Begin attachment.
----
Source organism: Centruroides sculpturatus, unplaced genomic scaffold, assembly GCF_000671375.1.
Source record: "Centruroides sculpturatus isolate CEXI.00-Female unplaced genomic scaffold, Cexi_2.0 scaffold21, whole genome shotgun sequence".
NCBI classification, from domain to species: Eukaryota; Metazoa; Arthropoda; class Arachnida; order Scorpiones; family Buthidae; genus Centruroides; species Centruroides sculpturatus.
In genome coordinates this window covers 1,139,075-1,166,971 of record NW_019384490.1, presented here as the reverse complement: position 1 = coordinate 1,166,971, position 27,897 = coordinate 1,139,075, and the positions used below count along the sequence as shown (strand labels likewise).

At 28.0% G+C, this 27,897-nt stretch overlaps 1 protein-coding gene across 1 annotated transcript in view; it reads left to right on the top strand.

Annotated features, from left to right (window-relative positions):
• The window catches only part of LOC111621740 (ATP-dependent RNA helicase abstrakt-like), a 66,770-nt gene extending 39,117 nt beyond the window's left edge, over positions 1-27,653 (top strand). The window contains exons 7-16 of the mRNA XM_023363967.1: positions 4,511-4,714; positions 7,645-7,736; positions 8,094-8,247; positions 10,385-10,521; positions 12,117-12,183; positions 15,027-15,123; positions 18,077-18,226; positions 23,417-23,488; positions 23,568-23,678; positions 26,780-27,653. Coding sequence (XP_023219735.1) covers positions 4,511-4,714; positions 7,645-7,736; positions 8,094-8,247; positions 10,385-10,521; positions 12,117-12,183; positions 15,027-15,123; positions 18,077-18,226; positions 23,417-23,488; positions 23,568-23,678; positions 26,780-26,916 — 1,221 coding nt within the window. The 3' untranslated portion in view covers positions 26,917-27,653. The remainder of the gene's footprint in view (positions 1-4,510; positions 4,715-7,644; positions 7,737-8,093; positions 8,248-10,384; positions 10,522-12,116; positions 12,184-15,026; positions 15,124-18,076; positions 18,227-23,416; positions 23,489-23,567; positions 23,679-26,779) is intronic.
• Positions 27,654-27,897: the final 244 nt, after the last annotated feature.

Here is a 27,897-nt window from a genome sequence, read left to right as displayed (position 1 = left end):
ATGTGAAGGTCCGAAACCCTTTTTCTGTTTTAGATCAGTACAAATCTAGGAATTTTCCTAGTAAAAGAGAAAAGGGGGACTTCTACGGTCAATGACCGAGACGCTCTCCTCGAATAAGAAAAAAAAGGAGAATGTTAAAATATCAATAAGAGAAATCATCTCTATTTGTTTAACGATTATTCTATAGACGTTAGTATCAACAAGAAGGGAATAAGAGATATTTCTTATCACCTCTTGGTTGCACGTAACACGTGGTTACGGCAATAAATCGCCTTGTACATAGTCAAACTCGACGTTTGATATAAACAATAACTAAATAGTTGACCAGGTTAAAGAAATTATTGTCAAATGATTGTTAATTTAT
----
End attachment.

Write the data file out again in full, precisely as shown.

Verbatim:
Source organism: Centruroides sculpturatus, unplaced genomic scaffold, assembly GCF_000671375.1.
Source record: "Centruroides sculpturatus isolate CEXI.00-Female unplaced genomic scaffold, Cexi_2.0 scaffold21, whole genome shotgun sequence".
NCBI classification, from domain to species: Eukaryota; Metazoa; Arthropoda; class Arachnida; order Scorpiones; family Buthidae; genus Centruroides; species Centruroides sculpturatus.
In genome coordinates this window covers 1,139,075-1,166,971 of record NW_019384490.1, presented here as the reverse complement: position 1 = coordinate 1,166,971, position 27,897 = coordinate 1,139,075, and the positions used below count along the sequence as shown (strand labels likewise).

At 28.0% G+C, this 27,897-nt stretch overlaps 1 protein-coding gene across 1 annotated transcript in view; it reads left to right on the top strand.

Annotated features, from left to right (window-relative positions):
• The window catches only part of LOC111621740 (ATP-dependent RNA helicase abstrakt-like), a 66,770-nt gene extending 39,117 nt beyond the window's left edge, over positions 1-27,653 (top strand). The window contains exons 7-16 of the mRNA XM_023363967.1: positions 4,511-4,714; positions 7,645-7,736; positions 8,094-8,247; positions 10,385-10,521; positions 12,117-12,183; positions 15,027-15,123; positions 18,077-18,226; positions 23,417-23,488; positions 23,568-23,678; positions 26,780-27,653. Coding sequence (XP_023219735.1) covers positions 4,511-4,714; positions 7,645-7,736; positions 8,094-8,247; positions 10,385-10,521; positions 12,117-12,183; positions 15,027-15,123; positions 18,077-18,226; positions 23,417-23,488; positions 23,568-23,678; positions 26,780-26,916 — 1,221 coding nt within the window. The 3' untranslated portion in view covers positions 26,917-27,653. The remainder of the gene's footprint in view (positions 1-4,510; positions 4,715-7,644; positions 7,737-8,093; positions 8,248-10,384; positions 10,522-12,116; positions 12,184-15,026; positions 15,124-18,076; positions 18,227-23,416; positions 23,489-23,567; positions 23,679-26,779) is intronic.
• Positions 27,654-27,897: the final 244 nt, after the last annotated feature.

Here is a 27,897-nt window from a genome sequence, read left to right as displayed (position 1 = left end):
ATGTGAAGGTCCGAAACCCTTTTTCTGTTTTAGATCAGTACAAATCTAGGAATTTTCCTAGTAAAAGAGAAAAGGGGGACTTCTACGGTCAATGACCGAGACGCTCTCCTCGAATAAGAAAAAAAAGGAGAATGTTAAAATATCAATAAGAGAAATCATCTCTATTTGTTTAACGATTATTCTATAGACGTTAGTATCAACAAGAAGGGAATAAGAGATATTTCTTATCACCTCTTGGTTGCACGTAACACGTGGTTACGGCAATAAATCGCCTTGTACATAGTCAAACTCGACGTTTGATATAAACAATAACTAAATAGTTGACCAGGTTAAAGAAATTATTGTCAAATGATTGTTAATTTAT